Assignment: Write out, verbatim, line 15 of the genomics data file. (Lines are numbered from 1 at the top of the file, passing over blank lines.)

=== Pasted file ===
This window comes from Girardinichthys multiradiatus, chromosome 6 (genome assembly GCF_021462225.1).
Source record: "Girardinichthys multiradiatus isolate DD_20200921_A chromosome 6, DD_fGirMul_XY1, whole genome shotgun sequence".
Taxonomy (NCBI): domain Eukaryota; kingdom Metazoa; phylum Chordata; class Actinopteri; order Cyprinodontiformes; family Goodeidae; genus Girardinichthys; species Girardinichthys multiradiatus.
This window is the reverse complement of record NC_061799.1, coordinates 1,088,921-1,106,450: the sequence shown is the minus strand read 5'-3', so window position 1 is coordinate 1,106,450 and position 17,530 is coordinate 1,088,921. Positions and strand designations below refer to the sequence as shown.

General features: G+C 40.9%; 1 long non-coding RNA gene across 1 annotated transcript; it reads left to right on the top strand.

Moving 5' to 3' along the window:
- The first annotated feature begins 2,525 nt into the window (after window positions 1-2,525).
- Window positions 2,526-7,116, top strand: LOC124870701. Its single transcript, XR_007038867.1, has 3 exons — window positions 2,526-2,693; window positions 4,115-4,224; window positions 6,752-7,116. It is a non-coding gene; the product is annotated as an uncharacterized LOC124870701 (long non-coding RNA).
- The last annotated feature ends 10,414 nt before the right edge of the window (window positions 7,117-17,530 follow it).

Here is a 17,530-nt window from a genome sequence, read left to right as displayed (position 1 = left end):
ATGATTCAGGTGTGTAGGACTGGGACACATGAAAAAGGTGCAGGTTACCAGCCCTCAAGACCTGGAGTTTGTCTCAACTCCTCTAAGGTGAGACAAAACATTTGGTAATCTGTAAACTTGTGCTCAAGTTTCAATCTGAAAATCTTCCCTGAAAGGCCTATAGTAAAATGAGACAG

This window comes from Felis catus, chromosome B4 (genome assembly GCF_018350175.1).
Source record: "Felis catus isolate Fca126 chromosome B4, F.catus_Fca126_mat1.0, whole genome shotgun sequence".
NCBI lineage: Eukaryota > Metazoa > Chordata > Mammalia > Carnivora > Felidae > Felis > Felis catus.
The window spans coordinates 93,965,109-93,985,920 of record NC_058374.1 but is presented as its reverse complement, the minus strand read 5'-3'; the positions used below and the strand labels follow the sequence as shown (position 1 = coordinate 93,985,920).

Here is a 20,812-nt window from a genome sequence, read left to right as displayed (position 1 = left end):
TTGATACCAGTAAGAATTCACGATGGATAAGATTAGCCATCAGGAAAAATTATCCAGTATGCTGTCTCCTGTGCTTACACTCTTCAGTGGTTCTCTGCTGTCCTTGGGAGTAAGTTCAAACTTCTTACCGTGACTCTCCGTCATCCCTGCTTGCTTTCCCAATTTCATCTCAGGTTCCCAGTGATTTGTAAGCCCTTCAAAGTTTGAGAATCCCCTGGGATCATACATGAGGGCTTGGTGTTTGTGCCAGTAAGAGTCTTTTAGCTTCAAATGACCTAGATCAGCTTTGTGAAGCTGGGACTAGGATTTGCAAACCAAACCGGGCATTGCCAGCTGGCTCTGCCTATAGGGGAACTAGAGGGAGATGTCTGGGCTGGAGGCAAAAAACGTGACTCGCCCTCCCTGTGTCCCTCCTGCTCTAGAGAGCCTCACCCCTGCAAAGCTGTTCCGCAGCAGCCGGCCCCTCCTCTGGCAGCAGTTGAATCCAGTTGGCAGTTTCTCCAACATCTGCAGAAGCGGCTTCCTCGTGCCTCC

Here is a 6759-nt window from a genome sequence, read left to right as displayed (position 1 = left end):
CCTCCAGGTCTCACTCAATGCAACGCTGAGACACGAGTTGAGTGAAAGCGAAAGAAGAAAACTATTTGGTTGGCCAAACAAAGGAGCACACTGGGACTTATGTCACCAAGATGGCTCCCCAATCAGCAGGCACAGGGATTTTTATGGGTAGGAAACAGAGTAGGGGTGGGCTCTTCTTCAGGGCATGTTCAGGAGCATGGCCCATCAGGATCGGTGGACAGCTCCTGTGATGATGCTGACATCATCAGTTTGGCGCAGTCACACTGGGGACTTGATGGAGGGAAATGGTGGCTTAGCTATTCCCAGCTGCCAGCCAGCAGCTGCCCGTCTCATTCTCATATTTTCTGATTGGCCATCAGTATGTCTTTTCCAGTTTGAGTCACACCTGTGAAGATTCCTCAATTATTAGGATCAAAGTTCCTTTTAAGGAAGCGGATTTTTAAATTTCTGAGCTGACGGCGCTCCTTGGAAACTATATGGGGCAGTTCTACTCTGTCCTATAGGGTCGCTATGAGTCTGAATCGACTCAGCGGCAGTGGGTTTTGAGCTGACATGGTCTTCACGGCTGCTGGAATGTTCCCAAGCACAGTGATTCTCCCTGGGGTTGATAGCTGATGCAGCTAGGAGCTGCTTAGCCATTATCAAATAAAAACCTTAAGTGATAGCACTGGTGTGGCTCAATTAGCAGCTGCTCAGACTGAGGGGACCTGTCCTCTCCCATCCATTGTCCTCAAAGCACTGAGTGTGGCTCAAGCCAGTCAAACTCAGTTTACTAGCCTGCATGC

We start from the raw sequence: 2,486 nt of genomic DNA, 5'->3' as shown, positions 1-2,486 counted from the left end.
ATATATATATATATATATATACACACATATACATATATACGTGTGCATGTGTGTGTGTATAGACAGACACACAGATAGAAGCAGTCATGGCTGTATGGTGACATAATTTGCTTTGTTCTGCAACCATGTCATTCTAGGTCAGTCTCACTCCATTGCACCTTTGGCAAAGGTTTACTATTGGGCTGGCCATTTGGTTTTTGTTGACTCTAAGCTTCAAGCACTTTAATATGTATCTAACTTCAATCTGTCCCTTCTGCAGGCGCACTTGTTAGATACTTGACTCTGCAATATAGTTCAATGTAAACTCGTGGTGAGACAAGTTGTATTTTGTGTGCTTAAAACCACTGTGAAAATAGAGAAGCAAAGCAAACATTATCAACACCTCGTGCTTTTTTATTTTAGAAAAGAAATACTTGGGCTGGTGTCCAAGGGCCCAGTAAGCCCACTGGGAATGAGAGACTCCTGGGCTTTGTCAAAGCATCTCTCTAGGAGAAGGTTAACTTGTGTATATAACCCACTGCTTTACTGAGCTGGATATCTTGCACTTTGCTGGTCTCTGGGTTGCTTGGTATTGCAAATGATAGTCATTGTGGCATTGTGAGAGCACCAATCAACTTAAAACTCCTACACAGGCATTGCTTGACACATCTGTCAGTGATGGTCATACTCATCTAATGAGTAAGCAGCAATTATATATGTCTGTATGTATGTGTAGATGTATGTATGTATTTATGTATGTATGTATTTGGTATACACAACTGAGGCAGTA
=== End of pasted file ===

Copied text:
The window spans coordinates 93,965,109-93,985,920 of record NC_058374.1 but is presented as its reverse complement, the minus strand read 5'-3'; the positions used below and the strand labels follow the sequence as shown (position 1 = coordinate 93,985,920).